Pavement Marking

Pavement Marking

Pavement Marking

In a report developed by the U.S. Government Accountability Office (GAO), it was recommended that the U.S. Department of Transportation (USDOT) establish plans to “better manage” initiatives and efforts related to Connected Automated Vehicles (CAVs). GAO officials state within the report, which was released in November 2017, that their reasoning behind the research efforts are based on the potential promise of CAVs to provide transformative safety and mobility benefits, but these benefits also will come with a set of safety and infrastructure challenges for policymakers.


While it also was noted that other components such as urban versus rural settings and local ownership of roadways will play a hand in infrastructure adaptations, many experts in automation and infrastructure back up the report’s claims, and assert that consistent and proper maintenance of the current roadway system is of the upmost importance for conventional and AV motorists — especially when it comes to pavement markings.


ATSSA has a dedicated group of members on its Pavement Marking Committee (member login required), who are working to assert the proper maintenance of pavement marking and advance technologies being developed to help increase safety benefits and accommodation of CAVs. The committee has developed a list of policies and continues to work toward advancing the collaboration between the roadway safety industry and automakers as America progresses toward an automated future.

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MASH scoping study discussed during AASHTO Virtual Spring Meeting 2021

During AASHTO's 2021 Virtual Spring Meeting on Monday, the Council on Highways and Streets (CHS) gathered to provide updates from various stakeholders. The discussion included an update on the Manual for Assessing Safety Hardware (MASH) scoping study to determine the feasibility and potential next steps to convert MASH into a set of performance specifications.

Joyce Taylor from the Maine Department of Transportation (MaineDOT), who serves as design vice chair with AASHTO, gave an update on the MASH scoping study conducted by Texas A&M Transportation Institute (TTI). She discussed the challenges related to current testing procedures and the gray areas within the existing manual that lead to a lack of consistency, as testing may be conducted differently by facilities.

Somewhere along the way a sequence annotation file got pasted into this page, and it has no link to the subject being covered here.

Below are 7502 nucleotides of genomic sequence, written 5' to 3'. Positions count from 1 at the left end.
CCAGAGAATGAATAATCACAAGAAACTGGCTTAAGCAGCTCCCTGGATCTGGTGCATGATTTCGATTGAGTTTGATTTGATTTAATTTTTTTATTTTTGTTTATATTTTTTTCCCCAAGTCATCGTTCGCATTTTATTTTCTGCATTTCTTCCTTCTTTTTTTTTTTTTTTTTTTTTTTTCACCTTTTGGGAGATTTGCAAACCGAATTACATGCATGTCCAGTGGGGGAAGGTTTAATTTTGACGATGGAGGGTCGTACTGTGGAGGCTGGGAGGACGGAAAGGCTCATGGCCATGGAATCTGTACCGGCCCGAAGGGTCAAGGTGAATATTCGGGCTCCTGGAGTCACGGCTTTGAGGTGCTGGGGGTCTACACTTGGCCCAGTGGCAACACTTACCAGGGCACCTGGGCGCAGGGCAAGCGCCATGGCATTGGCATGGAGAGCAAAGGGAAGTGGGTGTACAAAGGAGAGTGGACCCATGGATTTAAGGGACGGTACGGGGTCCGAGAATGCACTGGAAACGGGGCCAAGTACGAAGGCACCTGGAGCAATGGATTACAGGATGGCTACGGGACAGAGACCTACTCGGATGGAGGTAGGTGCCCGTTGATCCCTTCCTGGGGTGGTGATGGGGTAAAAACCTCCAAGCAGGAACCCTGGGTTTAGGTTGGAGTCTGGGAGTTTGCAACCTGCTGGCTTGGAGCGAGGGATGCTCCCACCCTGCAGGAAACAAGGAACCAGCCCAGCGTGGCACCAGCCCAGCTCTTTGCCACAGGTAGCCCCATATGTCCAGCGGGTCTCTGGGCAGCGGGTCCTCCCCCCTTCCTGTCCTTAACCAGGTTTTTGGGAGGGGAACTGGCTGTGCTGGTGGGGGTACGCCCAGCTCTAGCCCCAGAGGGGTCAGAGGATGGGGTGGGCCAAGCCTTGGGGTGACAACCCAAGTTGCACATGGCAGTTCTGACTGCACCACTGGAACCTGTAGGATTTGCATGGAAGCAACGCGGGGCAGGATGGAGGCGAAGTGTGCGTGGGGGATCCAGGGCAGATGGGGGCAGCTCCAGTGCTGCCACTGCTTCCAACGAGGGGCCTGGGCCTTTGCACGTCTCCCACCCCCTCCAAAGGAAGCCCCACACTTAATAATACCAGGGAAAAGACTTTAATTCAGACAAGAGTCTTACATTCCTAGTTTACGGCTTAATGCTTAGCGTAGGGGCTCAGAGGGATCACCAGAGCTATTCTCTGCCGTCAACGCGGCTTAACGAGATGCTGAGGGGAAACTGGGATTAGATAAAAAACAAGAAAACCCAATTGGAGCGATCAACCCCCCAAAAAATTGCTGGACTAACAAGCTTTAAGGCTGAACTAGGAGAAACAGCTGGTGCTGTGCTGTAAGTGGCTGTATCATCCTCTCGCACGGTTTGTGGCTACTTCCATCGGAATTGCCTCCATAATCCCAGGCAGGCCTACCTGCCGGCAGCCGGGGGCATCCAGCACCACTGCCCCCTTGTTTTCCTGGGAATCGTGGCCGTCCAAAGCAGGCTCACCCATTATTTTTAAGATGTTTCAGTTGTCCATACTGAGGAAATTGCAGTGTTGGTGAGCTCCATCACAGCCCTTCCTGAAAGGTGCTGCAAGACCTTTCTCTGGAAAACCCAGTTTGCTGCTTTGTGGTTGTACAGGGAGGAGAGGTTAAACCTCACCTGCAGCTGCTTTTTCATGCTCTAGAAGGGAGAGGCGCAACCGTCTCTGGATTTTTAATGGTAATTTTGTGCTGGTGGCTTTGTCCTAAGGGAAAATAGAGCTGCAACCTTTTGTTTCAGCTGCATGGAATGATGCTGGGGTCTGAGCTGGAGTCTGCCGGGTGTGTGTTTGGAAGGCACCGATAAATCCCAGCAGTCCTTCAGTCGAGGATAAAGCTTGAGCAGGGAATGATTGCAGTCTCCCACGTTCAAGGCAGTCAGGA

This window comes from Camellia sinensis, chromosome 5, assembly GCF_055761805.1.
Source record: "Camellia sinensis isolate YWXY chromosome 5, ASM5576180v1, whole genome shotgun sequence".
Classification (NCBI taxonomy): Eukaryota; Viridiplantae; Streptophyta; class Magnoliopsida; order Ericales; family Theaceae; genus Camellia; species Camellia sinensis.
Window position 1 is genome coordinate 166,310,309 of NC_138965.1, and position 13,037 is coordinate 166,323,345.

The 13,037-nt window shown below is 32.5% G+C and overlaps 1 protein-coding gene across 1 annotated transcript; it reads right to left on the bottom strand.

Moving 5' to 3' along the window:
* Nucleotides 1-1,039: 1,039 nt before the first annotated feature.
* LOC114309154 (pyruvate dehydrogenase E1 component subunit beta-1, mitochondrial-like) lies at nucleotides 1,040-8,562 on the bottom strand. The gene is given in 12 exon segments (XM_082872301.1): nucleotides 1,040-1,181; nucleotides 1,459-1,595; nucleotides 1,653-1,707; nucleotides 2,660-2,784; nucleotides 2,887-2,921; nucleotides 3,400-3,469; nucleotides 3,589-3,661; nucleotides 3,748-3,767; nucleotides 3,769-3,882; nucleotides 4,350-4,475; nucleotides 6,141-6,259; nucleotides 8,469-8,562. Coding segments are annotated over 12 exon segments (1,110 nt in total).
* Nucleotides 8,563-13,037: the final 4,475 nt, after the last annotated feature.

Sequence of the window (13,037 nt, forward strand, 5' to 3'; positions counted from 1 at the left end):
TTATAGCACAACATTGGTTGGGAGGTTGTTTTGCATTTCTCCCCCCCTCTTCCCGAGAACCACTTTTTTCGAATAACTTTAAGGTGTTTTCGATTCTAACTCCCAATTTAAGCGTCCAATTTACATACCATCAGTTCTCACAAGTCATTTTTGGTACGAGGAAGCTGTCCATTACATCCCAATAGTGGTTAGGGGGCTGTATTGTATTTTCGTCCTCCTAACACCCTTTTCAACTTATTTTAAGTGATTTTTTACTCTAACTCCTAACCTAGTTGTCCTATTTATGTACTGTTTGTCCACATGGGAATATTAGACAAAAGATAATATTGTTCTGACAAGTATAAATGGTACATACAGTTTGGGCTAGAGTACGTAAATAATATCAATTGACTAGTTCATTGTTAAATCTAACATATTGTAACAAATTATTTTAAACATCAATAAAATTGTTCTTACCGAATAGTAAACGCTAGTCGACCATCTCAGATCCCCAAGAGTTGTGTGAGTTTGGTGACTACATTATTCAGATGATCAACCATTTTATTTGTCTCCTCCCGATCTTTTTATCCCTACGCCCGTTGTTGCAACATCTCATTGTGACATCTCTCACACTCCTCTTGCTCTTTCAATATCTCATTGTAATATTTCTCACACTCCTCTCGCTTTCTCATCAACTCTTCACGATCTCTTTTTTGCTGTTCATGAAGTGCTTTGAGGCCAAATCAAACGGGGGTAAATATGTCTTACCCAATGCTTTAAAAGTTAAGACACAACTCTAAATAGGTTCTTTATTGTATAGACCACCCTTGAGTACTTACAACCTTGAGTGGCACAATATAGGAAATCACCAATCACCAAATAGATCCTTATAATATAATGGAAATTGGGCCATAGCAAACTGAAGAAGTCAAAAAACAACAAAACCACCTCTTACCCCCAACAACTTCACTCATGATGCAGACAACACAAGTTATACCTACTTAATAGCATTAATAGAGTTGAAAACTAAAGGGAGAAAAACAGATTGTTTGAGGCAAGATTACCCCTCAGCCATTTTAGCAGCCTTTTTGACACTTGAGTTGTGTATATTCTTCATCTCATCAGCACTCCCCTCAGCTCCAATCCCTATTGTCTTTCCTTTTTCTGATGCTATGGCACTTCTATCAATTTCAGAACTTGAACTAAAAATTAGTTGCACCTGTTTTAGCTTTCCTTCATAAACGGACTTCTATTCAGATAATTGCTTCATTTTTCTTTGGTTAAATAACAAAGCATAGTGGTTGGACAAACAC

The scoping study, conducted by TTI and sponsored by AASHTO, was completed in April. The purpose of the study was to investigate the time, cost and steps needed to convert MASH into a set of performance specifications. As a result, AASHTO is considering proceeding with the conversion of the document. The study accomplished the following tasks:

  • Revision of existing specs/test methods and recommendation of an appropriate format.
  • Tasks required to convert MASH.
  • Level of effort and timelines required for the conversion.
  • Draft final report and research problem statements for potential next steps.

 

The desired outcomes from the conversion of MASH into a set of performance specifications are to:

  • Reduce subjectivity in testing and provide clearly defined crash testing criteria
  • Revise format and organization of the document
  • Simplify instructions and increase the level of certainty in crash testing (to help manufacturers know what tests to run).

 

AASHTO's next steps are:

  • Review by AASHTO committees (TCRS, Design, Bridges, Traffic Engineering)
  • Input from industry cross section (ATSSA, Task Force 13, other industry representatives, academia, crash test facilities)

 

AASHTO anticipates providing outreach and communication over the next several months with the hopes of providing an update during AASHTO's fall meeting.

ATSSA Director of Innovation & Technical Services Eric Perry authored this post.

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